Strangely enough, Kim Jong Un is probably hoping for the same thing, but for completely different reasons. The North Korean leader is rolling the dice on the chance that his effort to improve relations with the South might help to drive a wedge in the US-South Korea relationship and buy the North some much needed relief at a critical moment. Despite his immaturity, Kim is probably aware that time is running out for him and for North Korea. Every day that goes by brings the US closer to choosing the military option for dealing with North Korea’s nuclear and ballistic missile programs. There are many pundits and self-declared experts who predict a US military effort against North Korea will result in heavy civilian casualties and unparalleled destruction across the region. For what it’s worth, I disagree with their views on military action wholeheartedly. However, the one area where I agree with my counterparts is the future of Kim Jong Un in the event of war.
In short, there would be no future for him or his regime. Regardless of what happens to his nuclear program, his country, and the entire region, if the United States goes kinetic, Kim Jong Un will not survive the conflict.
Secretary of State Rex Tillerson publicly acknowledged that twenty years of diplomatic efforts aimed at North Korea have been an abject failure. The era of ‘strategic patience’ is over and a new strategy is needed to contend with North Korea. Tillerson’s comments essentially mirror what the rest of the world has been thinking for years now. Diplomacy, concessions, and even some instances of thinly veiled appeasement have not deterred North Korea from embarking on a nuclear weapons program. If anything, it convinced Pyongyang that its nuclear ambitions were completely insulated from outside interference. Emboldened, the North pursued and obtained nuclear weapons, as well as medium and long range ballistic missiles. At present, North Korea has multiple nuclear devices and a stockpile of ballistic missiles with various ranges and capabilities.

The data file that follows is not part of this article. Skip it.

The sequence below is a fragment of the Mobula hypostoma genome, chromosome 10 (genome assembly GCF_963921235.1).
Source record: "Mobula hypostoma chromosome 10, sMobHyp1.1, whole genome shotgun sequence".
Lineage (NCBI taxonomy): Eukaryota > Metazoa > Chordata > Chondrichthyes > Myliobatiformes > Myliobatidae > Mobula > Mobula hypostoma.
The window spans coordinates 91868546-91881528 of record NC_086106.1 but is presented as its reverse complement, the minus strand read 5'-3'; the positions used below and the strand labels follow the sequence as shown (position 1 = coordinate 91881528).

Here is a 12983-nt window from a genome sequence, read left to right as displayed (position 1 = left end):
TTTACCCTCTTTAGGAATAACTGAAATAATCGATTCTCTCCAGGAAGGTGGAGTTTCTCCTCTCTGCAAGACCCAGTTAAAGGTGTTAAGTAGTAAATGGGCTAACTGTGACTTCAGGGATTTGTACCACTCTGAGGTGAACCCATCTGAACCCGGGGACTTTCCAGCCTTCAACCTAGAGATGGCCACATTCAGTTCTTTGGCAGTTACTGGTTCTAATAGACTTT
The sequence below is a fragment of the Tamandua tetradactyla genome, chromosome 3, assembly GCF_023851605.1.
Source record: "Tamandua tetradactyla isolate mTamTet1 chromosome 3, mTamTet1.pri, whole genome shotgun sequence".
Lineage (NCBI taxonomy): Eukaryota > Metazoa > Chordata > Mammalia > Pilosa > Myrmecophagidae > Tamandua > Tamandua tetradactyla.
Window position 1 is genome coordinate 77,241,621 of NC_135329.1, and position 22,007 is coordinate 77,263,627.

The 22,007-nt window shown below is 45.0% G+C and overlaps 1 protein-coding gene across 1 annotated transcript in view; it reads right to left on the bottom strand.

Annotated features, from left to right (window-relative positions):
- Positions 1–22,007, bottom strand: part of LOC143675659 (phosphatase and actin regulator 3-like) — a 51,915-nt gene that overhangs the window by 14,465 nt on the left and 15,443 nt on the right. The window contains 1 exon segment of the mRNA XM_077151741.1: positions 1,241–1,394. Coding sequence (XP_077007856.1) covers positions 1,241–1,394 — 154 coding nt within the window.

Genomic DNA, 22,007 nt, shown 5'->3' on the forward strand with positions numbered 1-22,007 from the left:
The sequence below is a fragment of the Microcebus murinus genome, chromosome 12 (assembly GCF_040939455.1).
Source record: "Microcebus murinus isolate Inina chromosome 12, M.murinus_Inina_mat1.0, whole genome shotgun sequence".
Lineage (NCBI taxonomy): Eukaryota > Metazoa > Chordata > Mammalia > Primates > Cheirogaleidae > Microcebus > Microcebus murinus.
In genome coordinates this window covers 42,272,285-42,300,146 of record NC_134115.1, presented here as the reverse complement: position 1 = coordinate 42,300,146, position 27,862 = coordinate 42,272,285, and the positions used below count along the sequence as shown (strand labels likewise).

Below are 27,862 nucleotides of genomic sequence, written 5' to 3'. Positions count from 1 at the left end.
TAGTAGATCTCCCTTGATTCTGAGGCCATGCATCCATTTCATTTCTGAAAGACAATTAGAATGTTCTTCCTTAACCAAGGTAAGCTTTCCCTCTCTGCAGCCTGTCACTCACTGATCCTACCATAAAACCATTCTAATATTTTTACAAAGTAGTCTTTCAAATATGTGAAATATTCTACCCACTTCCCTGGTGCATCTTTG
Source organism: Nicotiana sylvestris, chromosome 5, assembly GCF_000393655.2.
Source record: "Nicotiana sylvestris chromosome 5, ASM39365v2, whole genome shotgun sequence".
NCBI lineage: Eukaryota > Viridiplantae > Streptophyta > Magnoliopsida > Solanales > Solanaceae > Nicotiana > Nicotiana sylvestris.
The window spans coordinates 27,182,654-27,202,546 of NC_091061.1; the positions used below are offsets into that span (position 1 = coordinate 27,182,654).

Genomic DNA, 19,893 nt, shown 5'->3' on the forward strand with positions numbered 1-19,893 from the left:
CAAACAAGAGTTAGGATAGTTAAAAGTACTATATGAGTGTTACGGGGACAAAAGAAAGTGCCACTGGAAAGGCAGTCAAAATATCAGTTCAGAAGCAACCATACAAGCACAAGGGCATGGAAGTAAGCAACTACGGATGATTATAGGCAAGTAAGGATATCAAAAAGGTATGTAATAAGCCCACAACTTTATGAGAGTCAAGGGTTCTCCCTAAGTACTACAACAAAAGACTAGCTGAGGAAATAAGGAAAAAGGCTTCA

Tillerson went on to say that the military option is ‘on the table’ if the threat from North Korea’s weapons program reaches a level requiring it. Translation: If the North manages to construct or obtain a ballistic missile capable of reaching US territory, the military option becomes reality.
Realistically, that is the only scenario where a military option could be viable. A North Korean intercontinental ballistic missile represents nothing short of a clear and present danger to the United States and would need to be eliminated without delay. A greater effort aimed at the North’s entire nuclear program would not be successful. Not in 2017. There was a time, when the program was in its infancy, that a concentrated military effort could have effectively destroyed enough components to guarantee that an attempt by North Korea to field a nuclear device would be stillborn. Specifically, it would have been an intensive air campaign similar to the opening stage of Operation Desert Storm. Sadly, the window of opportunity to launch a successful, largescale air campaign closed some years ago.
With that in mind, the question that demands intense consideration at the moment is: Does a military option even exist now? Over the weekend Today’s DIRT will shed some light on the question and provide an answer.
*Authors Note: Apologies again, the USAF Rebuild article is going to be delayed yet again as we focus on North Korea (and the NCAA basketball tournament 😊) this coming weekend.*